A Saturday in NYC with Allison and the Manson Family

Saturday was a cold day, wind biting up and down the canyons. Sheila kind of weather. My friend Kate and I have discussed at length our preference for autumn as opposed to summer. While everybody else blisses out with the onset of warm sunny weather, she and I bliss out when the we bust out the sweaters.

Kate puts it this way, “There’s no irony in the summer.”

I arrived Saturday morning at my friend Allison’s apartment in the West Village, to find her deeply engrossed in Helter Skelter, a book I have read multiple times, and with which I have a strange and sick fascination.

Allison and I were trying to pinpoint why exactly it is that we are so engrossed by such a grisly terrible story. We discussed it at length, lolling about in her cozy pillow-y bed, flipping through the book for reference.

I am fascinated by the Manson Family for the same reasons that I am fascinated by totalitarian, autocratic, fascist, communist regimes. What is it in human beings, some human beings, that makes them susceptible to such madmen? What is it like to be in someone’s thrall like that? What is it in human psychology that can crack under such magnetic pressure?

I found Allison in a state of recent and fevered conversion to the Helter Skelter madness.

We signed on, and began to search the Internet for more information.

For example: where is Clem right now? Has Clem been paroled? (Yup. He’s out.)

And Bobby Beausoleil…what has he been up to? His face always terrified me. There was something so obviously missing there.

We learned that Patricia Krenwinkle has recently received a puppy, through a special prison program which allows inmates to adopt animals. How sweet…a ferocious murderess cuddling a little puppy.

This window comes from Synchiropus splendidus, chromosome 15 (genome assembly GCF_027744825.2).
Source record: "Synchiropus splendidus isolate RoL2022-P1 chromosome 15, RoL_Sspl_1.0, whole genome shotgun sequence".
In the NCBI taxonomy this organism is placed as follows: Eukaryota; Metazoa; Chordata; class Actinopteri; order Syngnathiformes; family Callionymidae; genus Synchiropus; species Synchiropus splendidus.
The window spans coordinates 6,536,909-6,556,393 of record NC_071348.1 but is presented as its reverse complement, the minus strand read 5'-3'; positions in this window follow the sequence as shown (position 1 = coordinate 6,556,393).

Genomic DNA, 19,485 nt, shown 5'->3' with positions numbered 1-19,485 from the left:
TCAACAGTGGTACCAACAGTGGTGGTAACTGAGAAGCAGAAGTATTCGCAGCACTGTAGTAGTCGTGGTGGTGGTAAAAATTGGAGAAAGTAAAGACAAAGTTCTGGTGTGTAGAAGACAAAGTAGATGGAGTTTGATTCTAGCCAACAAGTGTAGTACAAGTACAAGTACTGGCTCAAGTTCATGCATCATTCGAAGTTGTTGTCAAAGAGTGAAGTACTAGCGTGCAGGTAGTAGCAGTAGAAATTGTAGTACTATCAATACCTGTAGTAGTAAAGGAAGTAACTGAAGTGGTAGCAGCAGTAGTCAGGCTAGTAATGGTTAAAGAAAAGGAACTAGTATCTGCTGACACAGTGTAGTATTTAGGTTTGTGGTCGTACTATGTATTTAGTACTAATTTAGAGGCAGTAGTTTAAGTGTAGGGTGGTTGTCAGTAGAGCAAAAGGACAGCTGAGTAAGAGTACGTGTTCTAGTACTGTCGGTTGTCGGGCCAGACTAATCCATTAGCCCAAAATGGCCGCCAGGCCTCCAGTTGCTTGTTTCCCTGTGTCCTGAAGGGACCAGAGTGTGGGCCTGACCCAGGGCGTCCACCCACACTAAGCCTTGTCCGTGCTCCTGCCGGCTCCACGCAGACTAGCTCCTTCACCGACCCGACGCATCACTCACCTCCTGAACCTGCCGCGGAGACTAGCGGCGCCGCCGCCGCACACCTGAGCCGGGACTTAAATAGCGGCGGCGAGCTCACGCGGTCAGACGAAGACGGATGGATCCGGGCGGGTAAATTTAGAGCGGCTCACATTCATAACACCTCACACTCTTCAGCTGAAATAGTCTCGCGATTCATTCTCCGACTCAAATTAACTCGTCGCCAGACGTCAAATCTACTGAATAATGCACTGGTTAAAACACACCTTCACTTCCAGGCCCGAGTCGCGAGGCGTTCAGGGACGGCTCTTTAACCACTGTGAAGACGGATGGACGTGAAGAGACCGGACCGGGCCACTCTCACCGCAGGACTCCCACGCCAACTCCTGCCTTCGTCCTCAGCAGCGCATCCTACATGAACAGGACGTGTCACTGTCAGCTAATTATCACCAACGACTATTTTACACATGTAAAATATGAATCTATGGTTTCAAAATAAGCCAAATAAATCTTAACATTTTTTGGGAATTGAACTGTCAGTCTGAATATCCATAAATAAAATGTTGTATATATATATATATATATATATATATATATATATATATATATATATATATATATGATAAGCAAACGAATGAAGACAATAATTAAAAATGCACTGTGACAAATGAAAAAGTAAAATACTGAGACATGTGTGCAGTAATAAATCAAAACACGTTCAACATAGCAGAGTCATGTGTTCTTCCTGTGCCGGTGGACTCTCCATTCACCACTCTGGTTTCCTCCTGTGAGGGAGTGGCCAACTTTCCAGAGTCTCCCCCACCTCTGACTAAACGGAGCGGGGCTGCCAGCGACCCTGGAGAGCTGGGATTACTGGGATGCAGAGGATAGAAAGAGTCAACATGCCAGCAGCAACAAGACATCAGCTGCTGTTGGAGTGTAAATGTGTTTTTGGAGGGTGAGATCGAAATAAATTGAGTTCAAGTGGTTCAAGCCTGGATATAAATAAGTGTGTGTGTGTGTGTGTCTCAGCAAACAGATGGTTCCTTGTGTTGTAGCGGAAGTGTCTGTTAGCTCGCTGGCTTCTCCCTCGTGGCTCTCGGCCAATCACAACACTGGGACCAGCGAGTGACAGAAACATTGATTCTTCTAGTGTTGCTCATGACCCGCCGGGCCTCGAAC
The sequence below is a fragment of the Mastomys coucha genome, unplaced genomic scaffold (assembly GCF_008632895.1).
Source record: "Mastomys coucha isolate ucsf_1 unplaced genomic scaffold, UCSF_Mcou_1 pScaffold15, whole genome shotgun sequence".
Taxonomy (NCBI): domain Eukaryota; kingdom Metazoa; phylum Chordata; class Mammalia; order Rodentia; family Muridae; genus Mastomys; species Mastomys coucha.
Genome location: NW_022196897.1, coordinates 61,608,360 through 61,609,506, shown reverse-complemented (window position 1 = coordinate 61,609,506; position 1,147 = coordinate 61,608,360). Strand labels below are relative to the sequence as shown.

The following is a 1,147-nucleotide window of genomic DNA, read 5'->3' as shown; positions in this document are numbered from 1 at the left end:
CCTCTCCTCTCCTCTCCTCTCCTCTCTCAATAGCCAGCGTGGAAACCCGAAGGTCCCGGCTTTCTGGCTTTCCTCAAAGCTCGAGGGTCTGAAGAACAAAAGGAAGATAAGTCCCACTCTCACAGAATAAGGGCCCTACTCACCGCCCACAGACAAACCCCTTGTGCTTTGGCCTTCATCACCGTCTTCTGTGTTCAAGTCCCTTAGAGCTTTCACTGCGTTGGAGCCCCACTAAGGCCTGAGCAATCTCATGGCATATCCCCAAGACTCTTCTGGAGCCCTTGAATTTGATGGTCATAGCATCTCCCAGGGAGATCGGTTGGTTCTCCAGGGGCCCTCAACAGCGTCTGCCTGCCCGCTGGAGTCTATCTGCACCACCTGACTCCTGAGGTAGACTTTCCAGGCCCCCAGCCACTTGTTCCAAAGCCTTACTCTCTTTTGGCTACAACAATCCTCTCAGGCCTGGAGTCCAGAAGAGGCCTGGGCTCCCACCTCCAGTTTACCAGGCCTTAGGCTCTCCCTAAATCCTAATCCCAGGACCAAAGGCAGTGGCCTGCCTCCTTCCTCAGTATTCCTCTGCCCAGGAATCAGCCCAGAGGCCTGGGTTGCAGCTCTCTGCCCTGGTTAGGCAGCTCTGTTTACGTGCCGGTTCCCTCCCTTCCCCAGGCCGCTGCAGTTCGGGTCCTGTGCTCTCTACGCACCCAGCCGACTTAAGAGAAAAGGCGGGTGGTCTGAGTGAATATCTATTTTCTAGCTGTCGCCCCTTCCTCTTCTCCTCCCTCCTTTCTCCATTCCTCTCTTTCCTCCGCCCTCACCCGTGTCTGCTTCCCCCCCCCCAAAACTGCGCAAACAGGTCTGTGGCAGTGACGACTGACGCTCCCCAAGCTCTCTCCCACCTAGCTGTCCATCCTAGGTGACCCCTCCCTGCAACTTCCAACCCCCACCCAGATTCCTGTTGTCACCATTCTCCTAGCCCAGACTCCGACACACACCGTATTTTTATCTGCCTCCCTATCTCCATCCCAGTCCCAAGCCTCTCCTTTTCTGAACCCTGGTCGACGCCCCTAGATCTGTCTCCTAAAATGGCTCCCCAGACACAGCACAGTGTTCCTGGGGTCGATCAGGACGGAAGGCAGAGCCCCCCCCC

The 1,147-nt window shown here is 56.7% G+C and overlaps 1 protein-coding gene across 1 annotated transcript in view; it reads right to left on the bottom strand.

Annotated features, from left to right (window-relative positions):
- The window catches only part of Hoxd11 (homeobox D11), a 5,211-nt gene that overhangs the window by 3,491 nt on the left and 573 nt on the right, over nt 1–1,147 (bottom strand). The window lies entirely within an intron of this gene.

Squeaky Fromme still corresponds with Charlie. FREAKS.

Allison and I got sucked into the strange world of Manson Web sites…going deeper and deeper and deeper. We veered a couple of times into the world of the Zodiac Killer and Jonestown.

Allison said, “If my job ever saw the search terms on my computer, they would think I had gone crazy. ‘Dead bodies’…’Sharon Tate’ … ‘serial killers’…”

The last time Allison and I hung out together in her apartment, we started looking things up in the dictionary. It began simply, but the game evolved. Eventually, it became a relatively complex guessing game: one of us would call out a name from history, say…Madame Curie, or Theodore Roosevelt … and we would guess whether or not said person had a PICTURE beside their definition in the dictionary. This may sound like a dry and academic pursuit, but we ended up in complete hysterics and it occupied our time for 2 hours.

It’s actually a fun game. Try it yourself on a rainy day.

Finally, we had to shake off the pall of the Mansons and Spahn Ranch and Shorty Shea’s decapitation and Susan Atkins’ crazy loony smile…and how haunted we are by the children fathered by Manson….WHERE ARE THEY??

We signed off reluctantly, and rejoined the life of the West Village. We went to Chumley’s and had delicious Bloody Marys, and some lunch.

Then, we accidentally set a newspaper on fire. This is in a bar run by firemen; the bartenders are firemen, the clientele are firemen. Firemen were everywhere in sight. Meanwhile, Allison and I were battling to put out the flaming New York Post in front of us, and none of the firemen around us even looked up, or glanced over, or even batted an eye. I don’t think they even noticed the inferno. We were on our own. And we did okay. We dumped a glass of water on the blaze, and then ordered 2 more Bloody Marys.

We returned home and watched Moulin Rouge. Actually, I should say we LIVED it. During the “Spectacular Spectacular” extravaganza at the end of the film, when everything gets very tense, Allison screamed at the top of her lungs, “THE GUN!! THE GUN!!”

After the film, still in a Moulin Rouge kind of mood, we looked through her book of Toulouse Lautrec prints. Marvelling at them. Beautiful. We talked about what it must it have been like…

And after that? We basically killed time until “Trading Spaces” came on at 8 p.m. We are jointly addicted to that show. Especially when the participants hate the newly designed rooms.

We crawled out onto Allison’s fire escape, trying to keep our candles lit through the wind. The sugary air from the bakery floated up to us.

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